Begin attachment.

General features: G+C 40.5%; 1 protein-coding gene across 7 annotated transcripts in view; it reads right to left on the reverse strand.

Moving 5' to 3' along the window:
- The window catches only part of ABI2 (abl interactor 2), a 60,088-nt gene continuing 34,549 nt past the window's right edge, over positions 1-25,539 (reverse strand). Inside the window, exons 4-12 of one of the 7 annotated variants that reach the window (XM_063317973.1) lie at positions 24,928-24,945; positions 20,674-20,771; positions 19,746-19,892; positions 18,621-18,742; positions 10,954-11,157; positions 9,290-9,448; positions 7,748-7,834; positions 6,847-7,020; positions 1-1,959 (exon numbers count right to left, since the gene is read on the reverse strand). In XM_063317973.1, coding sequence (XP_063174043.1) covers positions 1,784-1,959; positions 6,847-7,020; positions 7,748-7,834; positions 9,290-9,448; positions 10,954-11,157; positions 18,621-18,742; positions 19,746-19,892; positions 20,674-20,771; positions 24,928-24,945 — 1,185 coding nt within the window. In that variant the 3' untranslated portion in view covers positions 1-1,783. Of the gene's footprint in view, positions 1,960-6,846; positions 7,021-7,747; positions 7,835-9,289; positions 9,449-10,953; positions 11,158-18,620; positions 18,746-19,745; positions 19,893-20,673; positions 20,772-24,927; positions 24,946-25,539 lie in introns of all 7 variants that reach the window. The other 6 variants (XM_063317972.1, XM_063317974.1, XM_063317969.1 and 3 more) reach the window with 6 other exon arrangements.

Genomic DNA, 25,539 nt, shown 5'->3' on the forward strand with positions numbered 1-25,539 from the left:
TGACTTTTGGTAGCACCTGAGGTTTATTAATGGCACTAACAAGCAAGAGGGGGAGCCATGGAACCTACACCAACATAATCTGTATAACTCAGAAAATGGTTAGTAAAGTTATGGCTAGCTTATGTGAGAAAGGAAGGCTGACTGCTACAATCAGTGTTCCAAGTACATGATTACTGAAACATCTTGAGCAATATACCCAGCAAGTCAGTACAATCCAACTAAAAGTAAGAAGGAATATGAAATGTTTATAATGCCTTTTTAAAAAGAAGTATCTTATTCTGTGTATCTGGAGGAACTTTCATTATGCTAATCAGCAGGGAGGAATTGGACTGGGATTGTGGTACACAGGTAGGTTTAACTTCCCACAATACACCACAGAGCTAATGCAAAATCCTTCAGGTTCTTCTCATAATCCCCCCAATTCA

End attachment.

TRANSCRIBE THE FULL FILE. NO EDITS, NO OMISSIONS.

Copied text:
General features: G+C 40.5%; 1 protein-coding gene across 7 annotated transcripts in view; it reads right to left on the reverse strand.

Moving 5' to 3' along the window:
- The window catches only part of ABI2 (abl interactor 2), a 60,088-nt gene continuing 34,549 nt past the window's right edge, over positions 1-25,539 (reverse strand). Inside the window, exons 4-12 of one of the 7 annotated variants that reach the window (XM_063317973.1) lie at positions 24,928-24,945; positions 20,674-20,771; positions 19,746-19,892; positions 18,621-18,742; positions 10,954-11,157; positions 9,290-9,448; positions 7,748-7,834; positions 6,847-7,020; positions 1-1,959 (exon numbers count right to left, since the gene is read on the reverse strand). In XM_063317973.1, coding sequence (XP_063174043.1) covers positions 1,784-1,959; positions 6,847-7,020; positions 7,748-7,834; positions 9,290-9,448; positions 10,954-11,157; positions 18,621-18,742; positions 19,746-19,892; positions 20,674-20,771; positions 24,928-24,945 — 1,185 coding nt within the window. In that variant the 3' untranslated portion in view covers positions 1-1,783. Of the gene's footprint in view, positions 1,960-6,846; positions 7,021-7,747; positions 7,835-9,289; positions 9,449-10,953; positions 11,158-18,620; positions 18,746-19,745; positions 19,893-20,673; positions 20,772-24,927; positions 24,946-25,539 lie in introns of all 7 variants that reach the window. The other 6 variants (XM_063317972.1, XM_063317974.1, XM_063317969.1 and 3 more) reach the window with 6 other exon arrangements.

Genomic DNA, 25,539 nt, shown 5'->3' on the forward strand with positions numbered 1-25,539 from the left:
TGACTTTTGGTAGCACCTGAGGTTTATTAATGGCACTAACAAGCAAGAGGGGGAGCCATGGAACCTACACCAACATAATCTGTATAACTCAGAAAATGGTTAGTAAAGTTATGGCTAGCTTATGTGAGAAAGGAAGGCTGACTGCTACAATCAGTGTTCCAAGTACATGATTACTGAAACATCTTGAGCAATATACCCAGCAAGTCAGTACAATCCAACTAAAAGTAAGAAGGAATATGAAATGTTTATAATGCCTTTTTAAAAAGAAGTATCTTATTCTGTGTATCTGGAGGAACTTTCATTATGCTAATCAGCAGGGAGGAATTGGACTGGGATTGTGGTACACAGGTAGGTTTAACTTCCCACAATACACCACAGAGCTAATGCAAAATCCTTCAGGTTCTTCTCATAATCCCCCCAATTCA